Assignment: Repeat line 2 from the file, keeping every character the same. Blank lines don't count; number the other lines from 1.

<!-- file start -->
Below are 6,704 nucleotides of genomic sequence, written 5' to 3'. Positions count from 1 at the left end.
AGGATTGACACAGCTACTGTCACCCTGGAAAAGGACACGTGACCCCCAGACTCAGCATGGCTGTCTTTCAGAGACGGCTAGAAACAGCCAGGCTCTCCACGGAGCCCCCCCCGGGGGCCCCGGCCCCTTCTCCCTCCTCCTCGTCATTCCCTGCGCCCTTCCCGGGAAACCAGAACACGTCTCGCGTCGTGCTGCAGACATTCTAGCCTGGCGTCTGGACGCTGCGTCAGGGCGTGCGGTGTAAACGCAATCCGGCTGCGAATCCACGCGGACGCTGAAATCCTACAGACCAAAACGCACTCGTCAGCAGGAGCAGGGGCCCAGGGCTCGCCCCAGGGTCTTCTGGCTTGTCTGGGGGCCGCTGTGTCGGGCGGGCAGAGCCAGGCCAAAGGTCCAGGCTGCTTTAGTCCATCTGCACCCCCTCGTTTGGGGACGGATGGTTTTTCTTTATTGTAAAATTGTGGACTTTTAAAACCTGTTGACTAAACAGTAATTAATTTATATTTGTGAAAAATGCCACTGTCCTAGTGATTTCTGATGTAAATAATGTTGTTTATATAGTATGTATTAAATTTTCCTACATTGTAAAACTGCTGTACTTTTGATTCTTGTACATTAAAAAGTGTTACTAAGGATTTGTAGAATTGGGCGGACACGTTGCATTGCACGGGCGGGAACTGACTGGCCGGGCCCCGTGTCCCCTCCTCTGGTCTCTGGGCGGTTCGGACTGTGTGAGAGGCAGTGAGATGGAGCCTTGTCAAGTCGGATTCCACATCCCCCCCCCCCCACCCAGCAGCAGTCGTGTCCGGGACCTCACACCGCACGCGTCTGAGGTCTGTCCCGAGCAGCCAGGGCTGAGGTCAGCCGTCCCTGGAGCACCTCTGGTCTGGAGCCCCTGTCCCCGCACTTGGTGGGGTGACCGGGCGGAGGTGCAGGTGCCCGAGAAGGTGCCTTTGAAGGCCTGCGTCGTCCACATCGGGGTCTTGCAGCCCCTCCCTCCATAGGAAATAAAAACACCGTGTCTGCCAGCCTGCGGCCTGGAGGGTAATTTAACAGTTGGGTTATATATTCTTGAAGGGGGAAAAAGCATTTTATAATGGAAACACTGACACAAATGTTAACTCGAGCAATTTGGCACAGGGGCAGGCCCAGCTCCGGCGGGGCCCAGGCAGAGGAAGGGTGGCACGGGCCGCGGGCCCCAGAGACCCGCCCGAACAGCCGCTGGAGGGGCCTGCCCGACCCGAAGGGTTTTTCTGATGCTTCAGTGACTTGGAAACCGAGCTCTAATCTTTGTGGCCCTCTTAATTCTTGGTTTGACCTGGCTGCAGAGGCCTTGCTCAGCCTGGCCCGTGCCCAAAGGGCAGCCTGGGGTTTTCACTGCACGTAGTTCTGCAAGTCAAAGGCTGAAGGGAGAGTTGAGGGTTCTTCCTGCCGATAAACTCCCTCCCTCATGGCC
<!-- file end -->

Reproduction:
AGGATTGACACAGCTACTGTCACCCTGGAAAAGGACACGTGACCCCCAGACTCAGCATGGCTGTCTTTCAGAGACGGCTAGAAACAGCCAGGCTCTCCACGGAGCCCCCCCCGGGGGCCCCGGCCCCTTCTCCCTCCTCCTCGTCATTCCCTGCGCCCTTCCCGGGAAACCAGAACACGTCTCGCGTCGTGCTGCAGACATTCTAGCCTGGCGTCTGGACGCTGCGTCAGGGCGTGCGGTGTAAACGCAATCCGGCTGCGAATCCACGCGGACGCTGAAATCCTACAGACCAAAACGCACTCGTCAGCAGGAGCAGGGGCCCAGGGCTCGCCCCAGGGTCTTCTGGCTTGTCTGGGGGCCGCTGTGTCGGGCGGGCAGAGCCAGGCCAAAGGTCCAGGCTGCTTTAGTCCATCTGCACCCCCTCGTTTGGGGACGGATGGTTTTTCTTTATTGTAAAATTGTGGACTTTTAAAACCTGTTGACTAAACAGTAATTAATTTATATTTGTGAAAAATGCCACTGTCCTAGTGATTTCTGATGTAAATAATGTTGTTTATATAGTATGTATTAAATTTTCCTACATTGTAAAACTGCTGTACTTTTGATTCTTGTACATTAAAAAGTGTTACTAAGGATTTGTAGAATTGGGCGGACACGTTGCATTGCACGGGCGGGAACTGACTGGCCGGGCCCCGTGTCCCCTCCTCTGGTCTCTGGGCGGTTCGGACTGTGTGAGAGGCAGTGAGATGGAGCCTTGTCAAGTCGGATTCCACATCCCCCCCCCCCCACCCAGCAGCAGTCGTGTCCGGGACCTCACACCGCACGCGTCTGAGGTCTGTCCCGAGCAGCCAGGGCTGAGGTCAGCCGTCCCTGGAGCACCTCTGGTCTGGAGCCCCTGTCCCCGCACTTGGTGGGGTGACCGGGCGGAGGTGCAGGTGCCCGAGAAGGTGCCTTTGAAGGCCTGCGTCGTCCACATCGGGGTCTTGCAGCCCCTCCCTCCATAGGAAATAAAAACACCGTGTCTGCCAGCCTGCGGCCTGGAGGGTAATTTAACAGTTGGGTTATATATTCTTGAAGGGGGAAAAAGCATTTTATAATGGAAACACTGACACAAATGTTAACTCGAGCAATTTGGCACAGGGGCAGGCCCAGCTCCGGCGGGGCCCAGGCAGAGGAAGGGTGGCACGGGCCGCGGGCCCCAGAGACCCGCCCGAACAGCCGCTGGAGGGGCCTGCCCGACCCGAAGGGTTTTTCTGATGCTTCAGTGACTTGGAAACCGAGCTCTAATCTTTGTGGCCCTCTTAATTCTTGGTTTGACCTGGCTGCAGAGGCCTTGCTCAGCCTGGCCCGTGCCCAAAGGGCAGCCTGGGGTTTTCACTGCACGTAGTTCTGCAAGTCAAAGGCTGAAGGGAGAGTTGAGGGTTCTTCCTGCCGATAAACTCCCTCCCTCATGGCC